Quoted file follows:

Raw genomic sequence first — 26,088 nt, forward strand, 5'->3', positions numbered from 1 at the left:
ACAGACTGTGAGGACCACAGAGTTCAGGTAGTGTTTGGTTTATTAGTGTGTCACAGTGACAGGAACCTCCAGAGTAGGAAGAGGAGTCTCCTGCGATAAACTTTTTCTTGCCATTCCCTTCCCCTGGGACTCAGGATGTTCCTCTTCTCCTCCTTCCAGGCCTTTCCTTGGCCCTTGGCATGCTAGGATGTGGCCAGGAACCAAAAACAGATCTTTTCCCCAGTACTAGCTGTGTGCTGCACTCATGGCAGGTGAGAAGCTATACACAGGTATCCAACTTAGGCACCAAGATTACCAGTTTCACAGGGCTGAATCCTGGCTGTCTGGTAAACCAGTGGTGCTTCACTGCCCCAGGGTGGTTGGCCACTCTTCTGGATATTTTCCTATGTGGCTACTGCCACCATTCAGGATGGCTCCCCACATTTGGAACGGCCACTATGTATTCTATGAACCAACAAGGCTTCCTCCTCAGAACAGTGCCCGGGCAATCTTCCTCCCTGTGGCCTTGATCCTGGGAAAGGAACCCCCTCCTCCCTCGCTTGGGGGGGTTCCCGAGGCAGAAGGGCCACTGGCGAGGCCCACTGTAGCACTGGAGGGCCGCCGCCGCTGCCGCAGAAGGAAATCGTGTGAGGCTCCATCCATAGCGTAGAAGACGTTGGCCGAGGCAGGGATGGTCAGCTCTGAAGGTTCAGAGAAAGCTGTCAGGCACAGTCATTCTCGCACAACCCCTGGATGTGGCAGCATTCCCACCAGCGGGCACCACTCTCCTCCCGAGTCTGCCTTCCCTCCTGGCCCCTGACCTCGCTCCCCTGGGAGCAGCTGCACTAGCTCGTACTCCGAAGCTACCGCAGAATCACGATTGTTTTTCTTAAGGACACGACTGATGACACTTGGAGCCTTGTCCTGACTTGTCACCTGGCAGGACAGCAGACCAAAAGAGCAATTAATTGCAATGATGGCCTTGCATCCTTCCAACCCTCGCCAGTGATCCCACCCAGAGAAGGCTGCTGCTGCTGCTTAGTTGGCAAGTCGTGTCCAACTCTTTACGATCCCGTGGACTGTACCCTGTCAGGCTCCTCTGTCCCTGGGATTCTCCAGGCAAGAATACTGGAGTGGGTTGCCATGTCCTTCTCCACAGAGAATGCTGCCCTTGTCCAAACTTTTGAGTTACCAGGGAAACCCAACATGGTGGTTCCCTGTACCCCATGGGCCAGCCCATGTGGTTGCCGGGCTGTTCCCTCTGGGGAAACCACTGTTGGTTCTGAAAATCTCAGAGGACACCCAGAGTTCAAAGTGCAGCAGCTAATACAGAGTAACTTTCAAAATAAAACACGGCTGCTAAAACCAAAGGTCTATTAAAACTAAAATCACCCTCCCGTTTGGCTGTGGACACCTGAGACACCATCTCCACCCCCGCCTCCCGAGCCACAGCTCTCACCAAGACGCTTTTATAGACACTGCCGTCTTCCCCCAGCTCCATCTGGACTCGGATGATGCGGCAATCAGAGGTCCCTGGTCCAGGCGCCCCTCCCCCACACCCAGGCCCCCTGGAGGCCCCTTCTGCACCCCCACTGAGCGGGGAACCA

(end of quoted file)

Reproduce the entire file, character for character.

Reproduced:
Raw genomic sequence first — 26,088 nt, forward strand, 5'->3', positions numbered from 1 at the left:
ACAGACTGTGAGGACCACAGAGTTCAGGTAGTGTTTGGTTTATTAGTGTGTCACAGTGACAGGAACCTCCAGAGTAGGAAGAGGAGTCTCCTGCGATAAACTTTTTCTTGCCATTCCCTTCCCCTGGGACTCAGGATGTTCCTCTTCTCCTCCTTCCAGGCCTTTCCTTGGCCCTTGGCATGCTAGGATGTGGCCAGGAACCAAAAACAGATCTTTTCCCCAGTACTAGCTGTGTGCTGCACTCATGGCAGGTGAGAAGCTATACACAGGTATCCAACTTAGGCACCAAGATTACCAGTTTCACAGGGCTGAATCCTGGCTGTCTGGTAAACCAGTGGTGCTTCACTGCCCCAGGGTGGTTGGCCACTCTTCTGGATATTTTCCTATGTGGCTACTGCCACCATTCAGGATGGCTCCCCACATTTGGAACGGCCACTATGTATTCTATGAACCAACAAGGCTTCCTCCTCAGAACAGTGCCCGGGCAATCTTCCTCCCTGTGGCCTTGATCCTGGGAAAGGAACCCCCTCCTCCCTCGCTTGGGGGGGTTCCCGAGGCAGAAGGGCCACTGGCGAGGCCCACTGTAGCACTGGAGGGCCGCCGCCGCTGCCGCAGAAGGAAATCGTGTGAGGCTCCATCCATAGCGTAGAAGACGTTGGCCGAGGCAGGGATGGTCAGCTCTGAAGGTTCAGAGAAAGCTGTCAGGCACAGTCATTCTCGCACAACCCCTGGATGTGGCAGCATTCCCACCAGCGGGCACCACTCTCCTCCCGAGTCTGCCTTCCCTCCTGGCCCCTGACCTCGCTCCCCTGGGAGCAGCTGCACTAGCTCGTACTCCGAAGCTACCGCAGAATCACGATTGTTTTTCTTAAGGACACGACTGATGACACTTGGAGCCTTGTCCTGACTTGTCACCTGGCAGGACAGCAGACCAAAAGAGCAATTAATTGCAATGATGGCCTTGCATCCTTCCAACCCTCGCCAGTGATCCCACCCAGAGAAGGCTGCTGCTGCTGCTTAGTTGGCAAGTCGTGTCCAACTCTTTACGATCCCGTGGACTGTACCCTGTCAGGCTCCTCTGTCCCTGGGATTCTCCAGGCAAGAATACTGGAGTGGGTTGCCATGTCCTTCTCCACAGAGAATGCTGCCCTTGTCCAAACTTTTGAGTTACCAGGGAAACCCAACATGGTGGTTCCCTGTACCCCATGGGCCAGCCCATGTGGTTGCCGGGCTGTTCCCTCTGGGGAAACCACTGTTGGTTCTGAAAATCTCAGAGGACACCCAGAGTTCAAAGTGCAGCAGCTAATACAGAGTAACTTTCAAAATAAAACACGGCTGCTAAAACCAAAGGTCTATTAAAACTAAAATCACCCTCCCGTTTGGCTGTGGACACCTGAGACACCATCTCCACCCCCGCCTCCCGAGCCACAGCTCTCACCAAGACGCTTTTATAGACACTGCCGTCTTCCCCCAGCTCCATCTGGACTCGGATGATGCGGCAATCAGAGGTCCCTGGTCCAGGCGCCCCTCCCCCACACCCAGGCCCCCTGGAGGCCCCTTCTGCACCCCCACTGAGCGGGGAACCA